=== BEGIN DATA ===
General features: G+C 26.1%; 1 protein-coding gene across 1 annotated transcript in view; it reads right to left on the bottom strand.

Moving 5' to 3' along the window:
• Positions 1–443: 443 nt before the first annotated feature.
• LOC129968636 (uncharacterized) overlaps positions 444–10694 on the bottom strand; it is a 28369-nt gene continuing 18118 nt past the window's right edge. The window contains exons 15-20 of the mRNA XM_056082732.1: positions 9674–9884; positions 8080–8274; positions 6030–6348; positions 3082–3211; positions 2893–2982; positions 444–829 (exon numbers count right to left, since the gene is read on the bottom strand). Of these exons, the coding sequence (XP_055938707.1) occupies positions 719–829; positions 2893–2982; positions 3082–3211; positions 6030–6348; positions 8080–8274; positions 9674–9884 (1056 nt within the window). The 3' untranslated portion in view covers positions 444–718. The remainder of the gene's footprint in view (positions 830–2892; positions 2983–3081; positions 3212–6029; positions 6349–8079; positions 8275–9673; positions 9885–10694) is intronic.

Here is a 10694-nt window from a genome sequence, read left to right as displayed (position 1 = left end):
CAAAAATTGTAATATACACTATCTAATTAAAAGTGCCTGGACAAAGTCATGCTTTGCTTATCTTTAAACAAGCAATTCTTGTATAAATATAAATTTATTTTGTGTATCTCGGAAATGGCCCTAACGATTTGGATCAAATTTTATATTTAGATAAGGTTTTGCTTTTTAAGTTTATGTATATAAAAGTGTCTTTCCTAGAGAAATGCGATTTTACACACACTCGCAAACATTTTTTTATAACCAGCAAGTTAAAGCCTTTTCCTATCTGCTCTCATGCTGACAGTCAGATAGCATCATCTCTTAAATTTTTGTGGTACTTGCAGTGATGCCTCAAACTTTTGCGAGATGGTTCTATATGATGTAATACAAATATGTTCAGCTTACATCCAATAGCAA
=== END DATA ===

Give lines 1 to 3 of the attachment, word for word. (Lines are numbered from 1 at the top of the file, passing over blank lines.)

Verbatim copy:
General features: G+C 26.1%; 1 protein-coding gene across 1 annotated transcript in view; it reads right to left on the bottom strand.

Moving 5' to 3' along the window:
• Positions 1–443: 443 nt before the first annotated feature.